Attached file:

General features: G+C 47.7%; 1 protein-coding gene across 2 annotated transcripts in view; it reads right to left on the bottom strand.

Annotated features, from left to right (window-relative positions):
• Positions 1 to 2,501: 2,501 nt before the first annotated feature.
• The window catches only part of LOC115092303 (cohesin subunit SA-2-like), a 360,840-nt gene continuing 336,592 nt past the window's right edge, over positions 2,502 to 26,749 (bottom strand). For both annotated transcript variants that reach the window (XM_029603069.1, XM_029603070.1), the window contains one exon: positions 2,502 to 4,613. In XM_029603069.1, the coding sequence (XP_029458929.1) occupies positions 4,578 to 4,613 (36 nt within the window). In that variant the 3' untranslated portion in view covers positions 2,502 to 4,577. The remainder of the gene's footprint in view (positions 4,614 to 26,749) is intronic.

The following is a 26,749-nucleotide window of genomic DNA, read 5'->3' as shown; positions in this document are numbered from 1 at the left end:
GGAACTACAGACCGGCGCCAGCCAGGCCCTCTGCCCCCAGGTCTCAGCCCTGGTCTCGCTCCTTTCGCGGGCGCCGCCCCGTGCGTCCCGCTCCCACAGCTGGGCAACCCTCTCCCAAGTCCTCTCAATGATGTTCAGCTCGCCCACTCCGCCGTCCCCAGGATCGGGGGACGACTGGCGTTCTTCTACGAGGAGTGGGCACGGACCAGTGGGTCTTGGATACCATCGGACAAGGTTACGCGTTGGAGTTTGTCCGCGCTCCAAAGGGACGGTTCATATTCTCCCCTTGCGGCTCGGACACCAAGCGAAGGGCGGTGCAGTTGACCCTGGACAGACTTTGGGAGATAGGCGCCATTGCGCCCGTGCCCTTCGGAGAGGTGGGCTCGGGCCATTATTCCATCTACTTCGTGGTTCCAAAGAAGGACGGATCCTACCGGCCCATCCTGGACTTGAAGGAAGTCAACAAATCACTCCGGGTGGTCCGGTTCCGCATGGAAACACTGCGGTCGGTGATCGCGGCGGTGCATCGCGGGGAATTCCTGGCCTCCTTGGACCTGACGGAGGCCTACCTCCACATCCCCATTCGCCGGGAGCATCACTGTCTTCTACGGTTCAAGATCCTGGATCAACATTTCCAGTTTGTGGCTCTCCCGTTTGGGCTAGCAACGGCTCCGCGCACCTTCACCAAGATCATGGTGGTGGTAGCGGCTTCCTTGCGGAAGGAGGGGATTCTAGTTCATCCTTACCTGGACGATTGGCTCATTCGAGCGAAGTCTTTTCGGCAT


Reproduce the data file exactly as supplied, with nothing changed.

General features: G+C 47.7%; 1 protein-coding gene across 2 annotated transcripts in view; it reads right to left on the bottom strand.

Annotated features, from left to right (window-relative positions):
• Positions 1 to 2,501: 2,501 nt before the first annotated feature.
• The window catches only part of LOC115092303 (cohesin subunit SA-2-like), a 360,840-nt gene continuing 336,592 nt past the window's right edge, over positions 2,502 to 26,749 (bottom strand). For both annotated transcript variants that reach the window (XM_029603069.1, XM_029603070.1), the window contains one exon: positions 2,502 to 4,613. In XM_029603069.1, the coding sequence (XP_029458929.1) occupies positions 4,578 to 4,613 (36 nt within the window). In that variant the 3' untranslated portion in view covers positions 2,502 to 4,577. The remainder of the gene's footprint in view (positions 4,614 to 26,749) is intronic.

The following is a 26,749-nucleotide window of genomic DNA, read 5'->3' as shown; positions in this document are numbered from 1 at the left end:
GGAACTACAGACCGGCGCCAGCCAGGCCCTCTGCCCCCAGGTCTCAGCCCTGGTCTCGCTCCTTTCGCGGGCGCCGCCCCGTGCGTCCCGCTCCCACAGCTGGGCAACCCTCTCCCAAGTCCTCTCAATGATGTTCAGCTCGCCCACTCCGCCGTCCCCAGGATCGGGGGACGACTGGCGTTCTTCTACGAGGAGTGGGCACGGACCAGTGGGTCTTGGATACCATCGGACAAGGTTACGCGTTGGAGTTTGTCCGCGCTCCAAAGGGACGGTTCATATTCTCCCCTTGCGGCTCGGACACCAAGCGAAGGGCGGTGCAGTTGACCCTGGACAGACTTTGGGAGATAGGCGCCATTGCGCCCGTGCCCTTCGGAGAGGTGGGCTCGGGCCATTATTCCATCTACTTCGTGGTTCCAAAGAAGGACGGATCCTACCGGCCCATCCTGGACTTGAAGGAAGTCAACAAATCACTCCGGGTGGTCCGGTTCCGCATGGAAACACTGCGGTCGGTGATCGCGGCGGTGCATCGCGGGGAATTCCTGGCCTCCTTGGACCTGACGGAGGCCTACCTCCACATCCCCATTCGCCGGGAGCATCACTGTCTTCTACGGTTCAAGATCCTGGATCAACATTTCCAGTTTGTGGCTCTCCCGTTTGGGCTAGCAACGGCTCCGCGCACCTTCACCAAGATCATGGTGGTGGTAGCGGCTTCCTTGCGGAAGGAGGGGATTCTAGTTCATCCTTACCTGGACGATTGGCTCATTCGAGCGAAGTCTTTTCGGCAT